Be careful with that opening word "describe"—you'll want to spend much more time analyzing the problem than describing it.This essay prompt, like all of the options, is asking you to be introspective and share with the admissions folks what it is that you value.
Be careful with that opening word "describe"—you'll want to spend much more time analyzing the problem than describing it.This essay prompt, like all of the options, is asking you to be introspective and share with the admissions folks what it is that you value.In third place was Option #2 on a setback or failure. Always keep in mind why colleges are asking for an essay: they want to get to know you better.Tags: Resident Evil 4 Assignment AdaDissertation Traditional Navajo HealingFuels And Energy EssayThe Story Of An Hour Summary EssayResearch Strategy DissertationPresenting An EssayEssay About Family Problems
Recount a time when you faced a challenge, setback, or failure.
How did it affect you, and what did you learn from the experience?
Some students have a background, identity, interest, or talent that is so meaningful they believe their application would be incomplete without it. The prompt gives you a lot of latitude for answering the question since you can write a story about your "background, identity, interest, or talent." Your "background" can be a broad environmental factor that contributed to your development such as growing up in a military family, living in an interesting place, or dealing with an unusual family situation.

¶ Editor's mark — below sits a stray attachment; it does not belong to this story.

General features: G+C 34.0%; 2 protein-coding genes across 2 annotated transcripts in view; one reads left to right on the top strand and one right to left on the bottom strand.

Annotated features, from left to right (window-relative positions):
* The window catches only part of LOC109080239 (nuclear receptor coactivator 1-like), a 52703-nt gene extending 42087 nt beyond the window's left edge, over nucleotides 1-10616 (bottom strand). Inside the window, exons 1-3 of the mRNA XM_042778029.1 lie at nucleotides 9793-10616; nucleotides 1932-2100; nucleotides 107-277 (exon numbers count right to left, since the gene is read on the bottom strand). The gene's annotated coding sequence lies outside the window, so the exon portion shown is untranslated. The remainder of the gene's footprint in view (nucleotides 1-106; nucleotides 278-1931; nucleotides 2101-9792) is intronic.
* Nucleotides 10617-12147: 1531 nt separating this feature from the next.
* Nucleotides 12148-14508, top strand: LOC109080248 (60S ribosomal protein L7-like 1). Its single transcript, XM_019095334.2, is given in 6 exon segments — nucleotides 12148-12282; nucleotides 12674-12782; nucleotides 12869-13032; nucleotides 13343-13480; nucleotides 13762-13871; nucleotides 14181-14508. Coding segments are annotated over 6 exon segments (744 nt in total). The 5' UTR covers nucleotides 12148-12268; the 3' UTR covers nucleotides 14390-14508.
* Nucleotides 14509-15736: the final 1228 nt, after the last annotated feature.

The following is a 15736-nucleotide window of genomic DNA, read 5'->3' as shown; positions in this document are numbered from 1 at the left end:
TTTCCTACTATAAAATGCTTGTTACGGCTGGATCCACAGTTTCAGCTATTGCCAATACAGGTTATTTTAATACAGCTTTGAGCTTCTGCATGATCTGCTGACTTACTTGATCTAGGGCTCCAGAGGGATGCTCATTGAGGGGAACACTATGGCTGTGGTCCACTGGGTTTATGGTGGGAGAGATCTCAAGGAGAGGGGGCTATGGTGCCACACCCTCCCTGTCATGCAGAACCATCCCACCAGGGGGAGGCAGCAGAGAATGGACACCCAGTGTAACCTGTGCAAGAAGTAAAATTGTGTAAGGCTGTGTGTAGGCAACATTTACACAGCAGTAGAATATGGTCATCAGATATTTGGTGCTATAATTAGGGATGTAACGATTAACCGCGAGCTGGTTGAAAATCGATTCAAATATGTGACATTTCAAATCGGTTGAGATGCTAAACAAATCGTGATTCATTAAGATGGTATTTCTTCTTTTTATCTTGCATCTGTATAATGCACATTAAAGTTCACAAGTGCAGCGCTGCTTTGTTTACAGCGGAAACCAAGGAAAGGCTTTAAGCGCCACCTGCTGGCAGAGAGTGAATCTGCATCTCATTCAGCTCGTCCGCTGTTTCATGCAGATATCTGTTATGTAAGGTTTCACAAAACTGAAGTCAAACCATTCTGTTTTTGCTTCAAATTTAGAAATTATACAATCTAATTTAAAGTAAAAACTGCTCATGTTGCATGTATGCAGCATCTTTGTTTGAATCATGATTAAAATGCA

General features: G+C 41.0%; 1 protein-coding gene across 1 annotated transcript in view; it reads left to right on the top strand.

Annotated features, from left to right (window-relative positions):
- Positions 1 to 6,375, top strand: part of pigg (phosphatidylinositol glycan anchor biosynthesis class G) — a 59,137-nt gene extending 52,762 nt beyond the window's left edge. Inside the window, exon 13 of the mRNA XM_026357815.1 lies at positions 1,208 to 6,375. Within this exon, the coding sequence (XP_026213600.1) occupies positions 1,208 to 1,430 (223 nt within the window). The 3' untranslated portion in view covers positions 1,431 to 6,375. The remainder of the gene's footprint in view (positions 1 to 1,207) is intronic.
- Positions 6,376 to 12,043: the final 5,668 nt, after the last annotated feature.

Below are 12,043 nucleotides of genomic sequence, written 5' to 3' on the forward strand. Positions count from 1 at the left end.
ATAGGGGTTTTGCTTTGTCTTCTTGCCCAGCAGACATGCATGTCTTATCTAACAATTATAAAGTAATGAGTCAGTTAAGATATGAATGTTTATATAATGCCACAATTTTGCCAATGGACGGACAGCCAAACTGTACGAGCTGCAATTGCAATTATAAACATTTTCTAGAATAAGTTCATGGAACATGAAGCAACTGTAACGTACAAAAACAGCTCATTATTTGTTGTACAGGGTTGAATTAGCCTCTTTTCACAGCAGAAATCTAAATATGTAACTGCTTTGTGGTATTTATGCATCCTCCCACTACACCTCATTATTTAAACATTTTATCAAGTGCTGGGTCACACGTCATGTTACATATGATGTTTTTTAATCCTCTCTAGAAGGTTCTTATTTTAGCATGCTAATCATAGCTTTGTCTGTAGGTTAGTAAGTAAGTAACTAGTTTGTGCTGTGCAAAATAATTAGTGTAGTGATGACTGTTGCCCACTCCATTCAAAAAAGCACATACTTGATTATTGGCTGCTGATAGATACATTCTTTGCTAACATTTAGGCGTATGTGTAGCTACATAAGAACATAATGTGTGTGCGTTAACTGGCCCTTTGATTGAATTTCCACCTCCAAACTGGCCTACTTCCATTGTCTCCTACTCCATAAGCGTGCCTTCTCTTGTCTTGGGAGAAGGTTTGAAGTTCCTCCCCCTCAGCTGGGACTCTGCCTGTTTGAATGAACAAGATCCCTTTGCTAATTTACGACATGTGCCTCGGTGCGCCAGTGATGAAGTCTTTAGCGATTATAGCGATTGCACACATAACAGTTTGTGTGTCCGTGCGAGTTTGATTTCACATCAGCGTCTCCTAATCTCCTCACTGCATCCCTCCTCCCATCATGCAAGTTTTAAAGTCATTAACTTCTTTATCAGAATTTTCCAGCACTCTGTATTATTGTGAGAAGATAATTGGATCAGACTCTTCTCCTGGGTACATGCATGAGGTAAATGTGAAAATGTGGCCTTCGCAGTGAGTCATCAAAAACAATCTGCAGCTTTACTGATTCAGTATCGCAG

If this sounds like you, then please share your story. You could write about an event or series of events that had a profound impact on your identity.
The best essays focus on self-analysis, rather than spending a disproportionate amount of time merely describing a place or event.
Analysis, not description, will reveal the critical thinking skills that are the hallmark of a promising college student.The current prompts are the result of much discussion and debate from the member institutions who use the Common Application.The essay length limit stands at 650 words (the minimum is 250 words), and students will need to choose from the seven options below.The essay prompts are designed to encourage reflection and introspection.If your essay doesn't include some self-analysis, you haven't fully succeeded in responding to the prompt.At the same time, you'll impress the college admissions folks greatly if you can show your ability to learn from your failures and mistakes.Be sure to devote significant space to the second half of the question—how did you learn and grow from the experience?Your essay is an important tool for presenting something you find important that may not come across elsewhere in your application.Make sure your essay presents you as the type of person a college will want to invite to join their community.Your "interest" or "talent" could be a passion that has driven you to become the person you are today.However you approach the prompt, make sure you are inward looking and explain The lessons we take from obstacles we encounter can be fundamental to later success.